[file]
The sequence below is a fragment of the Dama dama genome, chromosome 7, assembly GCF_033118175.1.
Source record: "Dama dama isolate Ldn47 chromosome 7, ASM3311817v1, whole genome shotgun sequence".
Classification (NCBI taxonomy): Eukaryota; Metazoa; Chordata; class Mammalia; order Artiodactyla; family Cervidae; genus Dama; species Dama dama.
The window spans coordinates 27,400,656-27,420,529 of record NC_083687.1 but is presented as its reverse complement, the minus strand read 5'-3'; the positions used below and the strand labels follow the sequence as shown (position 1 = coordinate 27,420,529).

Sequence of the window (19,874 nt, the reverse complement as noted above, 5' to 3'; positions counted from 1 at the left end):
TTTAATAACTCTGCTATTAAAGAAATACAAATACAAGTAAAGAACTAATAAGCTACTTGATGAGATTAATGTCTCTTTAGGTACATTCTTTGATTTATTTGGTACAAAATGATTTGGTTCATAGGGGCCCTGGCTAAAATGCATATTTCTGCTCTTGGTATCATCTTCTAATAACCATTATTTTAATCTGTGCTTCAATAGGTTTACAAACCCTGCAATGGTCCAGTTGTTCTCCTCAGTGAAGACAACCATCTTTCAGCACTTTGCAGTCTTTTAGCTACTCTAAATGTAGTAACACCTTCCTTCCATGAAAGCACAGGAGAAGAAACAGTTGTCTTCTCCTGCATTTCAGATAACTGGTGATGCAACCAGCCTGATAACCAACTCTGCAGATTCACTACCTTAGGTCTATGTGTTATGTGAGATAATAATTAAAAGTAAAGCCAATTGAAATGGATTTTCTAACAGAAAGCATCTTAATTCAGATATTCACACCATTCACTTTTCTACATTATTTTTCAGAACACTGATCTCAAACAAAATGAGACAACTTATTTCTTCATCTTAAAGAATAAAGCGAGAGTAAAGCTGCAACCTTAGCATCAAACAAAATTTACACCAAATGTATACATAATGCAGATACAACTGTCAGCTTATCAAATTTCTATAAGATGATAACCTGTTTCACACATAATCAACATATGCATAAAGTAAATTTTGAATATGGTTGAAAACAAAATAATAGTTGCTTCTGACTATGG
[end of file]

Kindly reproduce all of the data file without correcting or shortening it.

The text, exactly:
The sequence below is a fragment of the Dama dama genome, chromosome 7, assembly GCF_033118175.1.
Source record: "Dama dama isolate Ldn47 chromosome 7, ASM3311817v1, whole genome shotgun sequence".
Classification (NCBI taxonomy): Eukaryota; Metazoa; Chordata; class Mammalia; order Artiodactyla; family Cervidae; genus Dama; species Dama dama.
The window spans coordinates 27,400,656-27,420,529 of record NC_083687.1 but is presented as its reverse complement, the minus strand read 5'-3'; the positions used below and the strand labels follow the sequence as shown (position 1 = coordinate 27,420,529).

Sequence of the window (19,874 nt, the reverse complement as noted above, 5' to 3'; positions counted from 1 at the left end):
TTTAATAACTCTGCTATTAAAGAAATACAAATACAAGTAAAGAACTAATAAGCTACTTGATGAGATTAATGTCTCTTTAGGTACATTCTTTGATTTATTTGGTACAAAATGATTTGGTTCATAGGGGCCCTGGCTAAAATGCATATTTCTGCTCTTGGTATCATCTTCTAATAACCATTATTTTAATCTGTGCTTCAATAGGTTTACAAACCCTGCAATGGTCCAGTTGTTCTCCTCAGTGAAGACAACCATCTTTCAGCACTTTGCAGTCTTTTAGCTACTCTAAATGTAGTAACACCTTCCTTCCATGAAAGCACAGGAGAAGAAACAGTTGTCTTCTCCTGCATTTCAGATAACTGGTGATGCAACCAGCCTGATAACCAACTCTGCAGATTCACTACCTTAGGTCTATGTGTTATGTGAGATAATAATTAAAAGTAAAGCCAATTGAAATGGATTTTCTAACAGAAAGCATCTTAATTCAGATATTCACACCATTCACTTTTCTACATTATTTTTCAGAACACTGATCTCAAACAAAATGAGACAACTTATTTCTTCATCTTAAAGAATAAAGCGAGAGTAAAGCTGCAACCTTAGCATCAAACAAAATTTACACCAAATGTATACATAATGCAGATACAACTGTCAGCTTATCAAATTTCTATAAGATGATAACCTGTTTCACACATAATCAACATATGCATAAAGTAAATTTTGAATATGGTTGAAAACAAAATAATAGTTGCTTCTGACTATGG